He saved endangered species. He made communities clean up pollution. He helped preserve fragile lands. And he fought to restore his beloved Florida Everglades.
Nathaniel Reed was an extraordinary environmental statesman whose influence stretched across the country leaving a legacy few others may ever match. His death on July 11, from a head injury incurred from a fall while fishing in Canada, has left saddened conservation leaders remembering his enormous advocacy that stretched for 50 years and included stopping a jetport in the Everglades, ending DDT use, and championing the Endangered Species Act.
“The world has lost a conservation hero and birds have lost one of their most effective advocates,” said David Yarnold, president and CEO of the National Audubon Society. “Nat was a giant in conservation—that phrase is used a lot but in Nat’s case it’s true. His scientific knowledge and his passion for birds and wild places make him a hero for decades.”
Reed’s love of all things wild began with a boyhood of outdoor adventures that included roaming the hills, swamps, and woods of Greenwich, Connecticut, and winter vacations spent on Jupiter Island in Florida, where the Indian River Lagoon, teeming with marine life, beckoned. He moved to Florida in 1960 after serving in the military and was bewildered by what he saw: developers destroying natural areas, a population boom, and political leaders who “encouraged growth at any environmental cost,” he recalled. Reed was spurred to action, and his life mission “became to unite fellow Floridians in my quest to stop unwanted development and mitigate ecological losses.”
His collaboration with Florida Gov. Claude Kirk, for which Reed received $1 per year as an environmental advisor, put him firmly in the political spotlight and opened the door to Reed’s influence. He convinced Kirk, a firm anti-establishment Republican elected in 1966, to take critical pro-environmental stances, including opposing an Everglades jetport, stopping a federal funded barge canal across the state, and supporting creation of Biscayne National Monument, which later became a national park. Reed also headed efforts to stop untreated sewage from being dumped into Florida waters and curb industrial air pollution.
In 1971, Reed was called to Washington, D.C., where he served in the U.S. Department of the Interior during the Nixon and Ford administrations. There he influenced and promoted a plethora of legislation, including establishment of the Endangered Species Act, preservation of more than 80 million acres of Alaskan lands, protection of California redwood trees, and passage of the Marine Mammal Protection Act. A lifelong Republican, Reed worked with members of both parties to shape policy; in recent years he decried “partisan bickering” at the expense of degraded natural resources and beauty.
Upon his return to Florida, where he eventually consulted with six governors, Reed turned his attention to attempts to clean up and restore the Everglades and its diverse wildlife. His 6-foot-5 frame towered over those who would destroy Florida’s natural beauty, and he fought them with impassioned speeches and determined action. His awe with the natural world was just as fervent, often accompanied by his inimitable, joyful laugh.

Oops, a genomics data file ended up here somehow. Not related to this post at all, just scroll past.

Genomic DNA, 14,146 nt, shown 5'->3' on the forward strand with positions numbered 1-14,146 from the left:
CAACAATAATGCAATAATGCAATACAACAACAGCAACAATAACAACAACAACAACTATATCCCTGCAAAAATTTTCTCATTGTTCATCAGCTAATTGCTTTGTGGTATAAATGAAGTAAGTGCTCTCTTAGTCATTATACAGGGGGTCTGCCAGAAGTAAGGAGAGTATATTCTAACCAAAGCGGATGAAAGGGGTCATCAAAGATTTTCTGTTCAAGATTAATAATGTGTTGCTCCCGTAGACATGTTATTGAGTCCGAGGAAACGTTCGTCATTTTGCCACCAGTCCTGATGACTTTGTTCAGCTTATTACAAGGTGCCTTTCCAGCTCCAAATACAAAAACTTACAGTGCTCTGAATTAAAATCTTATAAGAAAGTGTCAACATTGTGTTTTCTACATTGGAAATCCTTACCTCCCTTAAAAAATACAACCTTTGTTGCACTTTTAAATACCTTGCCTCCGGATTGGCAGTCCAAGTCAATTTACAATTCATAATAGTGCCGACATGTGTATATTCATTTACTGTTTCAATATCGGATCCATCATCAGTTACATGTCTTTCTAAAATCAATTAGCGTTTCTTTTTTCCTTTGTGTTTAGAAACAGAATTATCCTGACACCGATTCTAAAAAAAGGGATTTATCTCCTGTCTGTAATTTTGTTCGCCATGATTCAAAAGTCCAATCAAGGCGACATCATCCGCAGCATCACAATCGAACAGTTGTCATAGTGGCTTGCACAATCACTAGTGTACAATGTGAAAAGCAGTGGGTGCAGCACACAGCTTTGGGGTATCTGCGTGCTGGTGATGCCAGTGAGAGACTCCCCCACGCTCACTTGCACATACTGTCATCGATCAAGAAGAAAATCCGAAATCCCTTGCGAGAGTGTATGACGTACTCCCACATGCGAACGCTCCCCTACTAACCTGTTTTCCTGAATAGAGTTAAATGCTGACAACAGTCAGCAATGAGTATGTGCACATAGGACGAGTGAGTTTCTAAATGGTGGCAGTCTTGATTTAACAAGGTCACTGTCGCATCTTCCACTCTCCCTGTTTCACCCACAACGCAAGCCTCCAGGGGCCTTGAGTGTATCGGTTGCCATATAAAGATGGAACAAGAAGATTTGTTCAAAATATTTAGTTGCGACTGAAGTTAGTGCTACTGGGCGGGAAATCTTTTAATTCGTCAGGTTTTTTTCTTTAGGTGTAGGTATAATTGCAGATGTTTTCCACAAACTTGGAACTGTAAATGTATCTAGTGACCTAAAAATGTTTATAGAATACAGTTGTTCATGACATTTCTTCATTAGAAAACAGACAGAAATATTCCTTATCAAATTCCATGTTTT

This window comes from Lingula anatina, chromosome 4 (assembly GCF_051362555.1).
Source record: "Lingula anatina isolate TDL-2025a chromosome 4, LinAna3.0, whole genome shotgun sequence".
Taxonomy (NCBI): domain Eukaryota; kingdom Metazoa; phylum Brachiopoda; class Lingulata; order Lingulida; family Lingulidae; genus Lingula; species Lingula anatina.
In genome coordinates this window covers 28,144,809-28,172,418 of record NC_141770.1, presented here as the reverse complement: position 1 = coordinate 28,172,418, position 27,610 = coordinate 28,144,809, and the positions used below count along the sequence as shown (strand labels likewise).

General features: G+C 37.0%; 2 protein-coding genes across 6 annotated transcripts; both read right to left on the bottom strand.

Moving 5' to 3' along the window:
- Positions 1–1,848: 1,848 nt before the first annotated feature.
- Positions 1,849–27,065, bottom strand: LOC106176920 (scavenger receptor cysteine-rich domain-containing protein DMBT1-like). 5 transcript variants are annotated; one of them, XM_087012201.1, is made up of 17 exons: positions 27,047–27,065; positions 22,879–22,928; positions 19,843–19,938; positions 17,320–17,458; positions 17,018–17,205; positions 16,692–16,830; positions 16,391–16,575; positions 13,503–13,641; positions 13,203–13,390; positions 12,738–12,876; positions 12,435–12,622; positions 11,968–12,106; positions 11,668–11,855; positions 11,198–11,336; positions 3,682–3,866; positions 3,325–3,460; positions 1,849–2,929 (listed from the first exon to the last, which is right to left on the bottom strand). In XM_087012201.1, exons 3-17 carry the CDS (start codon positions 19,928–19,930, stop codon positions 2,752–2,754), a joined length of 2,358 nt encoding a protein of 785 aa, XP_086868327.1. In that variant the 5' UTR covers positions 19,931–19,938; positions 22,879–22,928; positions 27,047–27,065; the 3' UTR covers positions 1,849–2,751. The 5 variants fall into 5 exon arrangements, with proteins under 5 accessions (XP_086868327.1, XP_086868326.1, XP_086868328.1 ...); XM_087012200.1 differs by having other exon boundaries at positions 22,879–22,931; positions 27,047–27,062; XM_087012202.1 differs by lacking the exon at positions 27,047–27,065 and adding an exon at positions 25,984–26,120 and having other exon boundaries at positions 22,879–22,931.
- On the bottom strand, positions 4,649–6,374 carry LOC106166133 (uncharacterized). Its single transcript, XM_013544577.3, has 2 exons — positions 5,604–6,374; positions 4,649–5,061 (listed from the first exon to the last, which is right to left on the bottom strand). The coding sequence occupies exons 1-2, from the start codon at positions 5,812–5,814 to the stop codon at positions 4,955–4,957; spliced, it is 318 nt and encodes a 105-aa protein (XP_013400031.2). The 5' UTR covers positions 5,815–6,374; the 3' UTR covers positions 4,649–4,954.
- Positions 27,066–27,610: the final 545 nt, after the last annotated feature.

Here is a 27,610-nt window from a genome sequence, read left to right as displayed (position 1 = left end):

“Nat Reed’s tracks through the environmental history of Florida were long and deep,” said Clay Henderson, former Florida Audubon Society president and a fishing (and environmental-strategy) companion of Reed’s. “From the early fights to kill the Everglades Jetport and the Cross Florida Barge Canal to the marathon struggle to restore the Everglades and Indian River Lagoon, Nat strode side by side with Audubon Society board, staff, and volunteers as our not-so-secret weapon. Nat knew everyone who could influence any needed outcome and knew how to get things done.”
In later years, Reed founded the 1000 Friends of Florida, a growth-management watchdog group, served on the South Florida Water Management District, and helped create the Everglades Foundation. He received a bevy of awards from groups across the country, including the 2017 Dan F. Lufkin Prize for Environmental Leadership from the National Audubon Society. At his death, U.S. Sen. Bill Nelson, of Florida, proposed naming a new reservoir to be built south of Lake Okeechobee for Reed.
“Nathaniel Reed will be remembered as someone who can silence a room with a few words and move mountains with a memo. He will continue to be an indelible guiding star for so many in the conservation community,” said Julie Hill-Gabriel, Audubon's vice president for water conservation. “But most of all, I will look back to Nathaniel’s unwavering faith that we will succeed in restoring the Everglades and protecting the majestic natural world. Almost every day there is a temptation to give up or lose hope. Nathaniel’s ability to approach conservation challenges with certainty, conviction, and courage will always give me the strength to keep going."
In 2016 Reed published an autobiography to tell his story and credit the many people and agencies he worked with for decades. He expressed hope that the country might return to bipartisan cooperation for the environment’s sake.
“I have seen how things can and should work and I hold faith that we may find such alliances again. We must because we can never, never give up the battle,” he wrote. “Too much is at stake.”
Leslie K. Poole is an assistant professor of environmental studies at Rollins College in Winter Park, Florida. She worked with Reed on several projects, including editing some of the essays in his 2016 autobiography, Travels on the Green Highway: An Environmentalist’s Journey.